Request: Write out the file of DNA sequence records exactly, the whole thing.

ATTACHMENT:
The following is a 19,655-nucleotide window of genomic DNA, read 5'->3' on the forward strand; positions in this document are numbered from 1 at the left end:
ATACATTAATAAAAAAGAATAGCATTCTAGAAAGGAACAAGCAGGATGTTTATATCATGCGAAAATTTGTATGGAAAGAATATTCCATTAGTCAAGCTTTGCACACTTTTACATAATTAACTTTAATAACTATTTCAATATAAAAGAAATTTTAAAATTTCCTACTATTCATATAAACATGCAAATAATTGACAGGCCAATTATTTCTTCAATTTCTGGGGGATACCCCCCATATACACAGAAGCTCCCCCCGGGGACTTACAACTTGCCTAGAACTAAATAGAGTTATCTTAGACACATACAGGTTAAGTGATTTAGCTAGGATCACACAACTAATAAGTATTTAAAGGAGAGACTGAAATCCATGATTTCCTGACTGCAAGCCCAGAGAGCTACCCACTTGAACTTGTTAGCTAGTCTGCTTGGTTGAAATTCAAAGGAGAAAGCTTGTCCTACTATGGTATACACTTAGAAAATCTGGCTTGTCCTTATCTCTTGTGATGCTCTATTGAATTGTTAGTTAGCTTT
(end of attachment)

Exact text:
The following is a 19,655-nucleotide window of genomic DNA, read 5'->3' on the forward strand; positions in this document are numbered from 1 at the left end:
ATACATTAATAAAAAAGAATAGCATTCTAGAAAGGAACAAGCAGGATGTTTATATCATGCGAAAATTTGTATGGAAAGAATATTCCATTAGTCAAGCTTTGCACACTTTTACATAATTAACTTTAATAACTATTTCAATATAAAAGAAATTTTAAAATTTCCTACTATTCATATAAACATGCAAATAATTGACAGGCCAATTATTTCTTCAATTTCTGGGGGATACCCCCCATATACACAGAAGCTCCCCCCGGGGACTTACAACTTGCCTAGAACTAAATAGAGTTATCTTAGACACATACAGGTTAAGTGATTTAGCTAGGATCACACAACTAATAAGTATTTAAAGGAGAGACTGAAATCCATGATTTCCTGACTGCAAGCCCAGAGAGCTACCCACTTGAACTTGTTAGCTAGTCTGCTTGGTTGAAATTCAAAGGAGAAAGCTTGTCCTACTATGGTATACACTTAGAAAATCTGGCTTGTCCTTATCTCTTGTGATGCTCTATTGAATTGTTAGTTAGCTTT